You are not logged in.

#1 2011-12-27 17:09:49

FernandoBasso
Member
From: Brazil
Registered: 2010-10-27
Posts: 89
Website

Understanding Xdefault terminal colors (SOLVED)

I want to understand what does color1, color2, etc mean when configuring xterm in ~/.Xdefaults (or ~/.Xresources). For example, what will color2 display? If I set color2 to be red, what will be red in xterm?

Is there any specific documentation to read about this subject?

Here's my ~/.Xdefaults and ~/.bashrc, just in case...

http://snipt.net/FernandoBasso/xdefaults/
http://snipt.net/FernandoBasso/my-bashrc-dec-26-2011

Last edited by FernandoBasso (2011-12-27 18:20:44)


There is a difference between knowing the path and walking the path.

Offline

#2 2011-12-27 17:24:38

karol
Archivist
Registered: 2009-05-06
Posts: 25,440

Offline

#3 2011-12-27 17:25:55

Trilby
Inspector Parrot
Registered: 2011-11-29
Posts: 26,882
Website

Re: Understanding Xdefault terminal colors (SOLVED)

I don't know about detailed documentation, but you can see this thread for some details.

Edit: deleted redundant info already in Karol's post.

Last edited by Trilby (2011-12-27 17:26:55)


"UNIX is simple and coherent..." - Dennis Ritchie, "GNU's Not UNIX" -  Richard Stallman

Offline

#4 2011-12-27 17:37:17

FernandoBasso
Member
From: Brazil
Registered: 2010-10-27
Posts: 89
Website

Re: Understanding Xdefault terminal colors (SOLVED)

Yes, I have.

Yes, I have.

I just didn't find anything relating to what each color1, color2, colorN means. The only ones that make sense is XTerm*foreground and XTerm*background. They will affect the text and the background, of course. But what about the others? I set a color I like, but I don't know what will the color be applied to.

For example,  XTerm*color2: red makes my PS1 prompt show red for \d and \t, but I don't see how can I know it will match \d and \t.

PS1='${hr::COLUMNS}\r\n\[\e[1;32m\]\s-\v, \[\e[0;32m\]\h@\u, \d \t \n\$PWD=\[\e[1;34m\]"\w" \[\e[0;32m\] \n\$ \[\e[0;35m\]'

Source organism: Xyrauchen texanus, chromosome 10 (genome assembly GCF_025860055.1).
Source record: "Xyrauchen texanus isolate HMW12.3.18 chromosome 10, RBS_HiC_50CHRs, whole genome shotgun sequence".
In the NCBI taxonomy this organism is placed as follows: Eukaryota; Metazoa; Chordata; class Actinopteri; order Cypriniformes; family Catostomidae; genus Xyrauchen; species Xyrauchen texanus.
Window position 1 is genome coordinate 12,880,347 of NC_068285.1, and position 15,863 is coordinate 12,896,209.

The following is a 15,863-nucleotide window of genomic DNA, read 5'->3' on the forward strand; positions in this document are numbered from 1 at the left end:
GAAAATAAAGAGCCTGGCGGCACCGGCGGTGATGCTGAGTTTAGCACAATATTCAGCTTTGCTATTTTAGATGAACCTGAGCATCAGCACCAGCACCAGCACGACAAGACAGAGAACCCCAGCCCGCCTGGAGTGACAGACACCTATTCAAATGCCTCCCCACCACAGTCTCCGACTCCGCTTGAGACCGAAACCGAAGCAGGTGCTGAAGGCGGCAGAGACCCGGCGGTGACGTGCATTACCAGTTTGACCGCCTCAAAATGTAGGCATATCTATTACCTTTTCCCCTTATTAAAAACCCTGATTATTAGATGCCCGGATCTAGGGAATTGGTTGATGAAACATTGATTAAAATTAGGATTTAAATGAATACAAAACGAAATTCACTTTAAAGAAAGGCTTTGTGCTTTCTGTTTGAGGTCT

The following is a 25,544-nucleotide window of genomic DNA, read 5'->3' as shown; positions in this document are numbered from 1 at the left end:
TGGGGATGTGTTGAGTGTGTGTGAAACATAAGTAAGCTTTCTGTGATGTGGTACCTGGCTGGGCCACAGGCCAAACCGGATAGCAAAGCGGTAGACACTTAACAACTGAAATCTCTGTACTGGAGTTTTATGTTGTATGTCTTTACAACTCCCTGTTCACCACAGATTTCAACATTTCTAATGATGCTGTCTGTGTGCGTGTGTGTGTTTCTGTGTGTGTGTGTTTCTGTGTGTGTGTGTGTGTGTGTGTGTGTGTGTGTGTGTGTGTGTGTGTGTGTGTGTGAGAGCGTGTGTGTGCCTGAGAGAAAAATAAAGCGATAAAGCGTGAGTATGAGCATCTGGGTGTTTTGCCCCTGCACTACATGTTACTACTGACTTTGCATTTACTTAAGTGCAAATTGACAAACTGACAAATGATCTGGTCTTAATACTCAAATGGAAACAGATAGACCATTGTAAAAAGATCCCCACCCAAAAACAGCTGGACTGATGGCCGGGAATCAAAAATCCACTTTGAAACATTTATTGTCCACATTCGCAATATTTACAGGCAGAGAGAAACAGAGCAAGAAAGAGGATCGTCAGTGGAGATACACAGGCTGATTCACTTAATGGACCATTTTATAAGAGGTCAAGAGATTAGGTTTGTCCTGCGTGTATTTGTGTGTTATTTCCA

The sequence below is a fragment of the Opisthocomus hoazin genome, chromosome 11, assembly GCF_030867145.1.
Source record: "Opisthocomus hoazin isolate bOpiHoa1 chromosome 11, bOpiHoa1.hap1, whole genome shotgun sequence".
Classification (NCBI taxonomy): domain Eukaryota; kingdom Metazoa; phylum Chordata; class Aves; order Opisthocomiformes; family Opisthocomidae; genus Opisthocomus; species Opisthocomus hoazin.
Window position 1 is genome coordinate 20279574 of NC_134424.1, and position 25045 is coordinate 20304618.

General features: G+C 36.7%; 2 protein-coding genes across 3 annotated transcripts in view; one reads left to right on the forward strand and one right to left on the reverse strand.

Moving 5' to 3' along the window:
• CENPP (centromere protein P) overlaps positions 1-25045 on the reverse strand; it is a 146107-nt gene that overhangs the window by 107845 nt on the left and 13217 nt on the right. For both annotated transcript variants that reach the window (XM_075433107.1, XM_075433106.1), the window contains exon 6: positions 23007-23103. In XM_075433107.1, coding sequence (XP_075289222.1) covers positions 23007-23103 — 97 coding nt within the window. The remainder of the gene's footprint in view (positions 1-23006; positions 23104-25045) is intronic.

EDIT: Reading this post, and trying the script to show colors (almost at the end of the post),
http://www.bashguru.com/2010/01/shell-c … ripts.html

I see, for example, that changing value of color0 I change the background of the first column shown by the script. But what is the relation?

Last edited by FernandoBasso (2011-12-27 17:53:04)


There is a difference between knowing the path and walking the path.

Offline

#5 2011-12-27 18:14:50

Trilby
Inspector Parrot
Registered: 2011-11-29
Posts: 26,882
Website

Re: Understanding Xdefault terminal colors (SOLVED)

Color0 and Color8 set the specific color used for shell color 30 (eg "\e[30m" and "\e[30;1m")
Color1 and Color9 set shell color 31 (eg "\e[31m" and "\3[31;1m")
Color2 and Color10 set shell color 32, etc.


"UNIX is simple and coherent..." - Dennis Ritchie, "GNU's Not UNIX" -  Richard Stallman

Offline

#6 2011-12-27 18:20:07

FernandoBasso
Member
From: Brazil
Registered: 2010-10-27
Posts: 89
Website

Re: Understanding Xdefault terminal colors (SOLVED)

Trilby wrote:

Color0 and Color8 set the specific color used for shell color 30 (eg "\e[30m" and "\e[30;1m")
Color1 and Color9 set shell color 31 (eg "\e[31m" and "\3[31;1m")
Color2 and Color10 set shell color 32, etc.

That makes sense. Thanks. (SOLVED).

Last edited by FernandoBasso (2011-12-27 18:20:26)


There is a difference between knowing the path and walking the path.

Offline

Board footer

Powered by FluxBB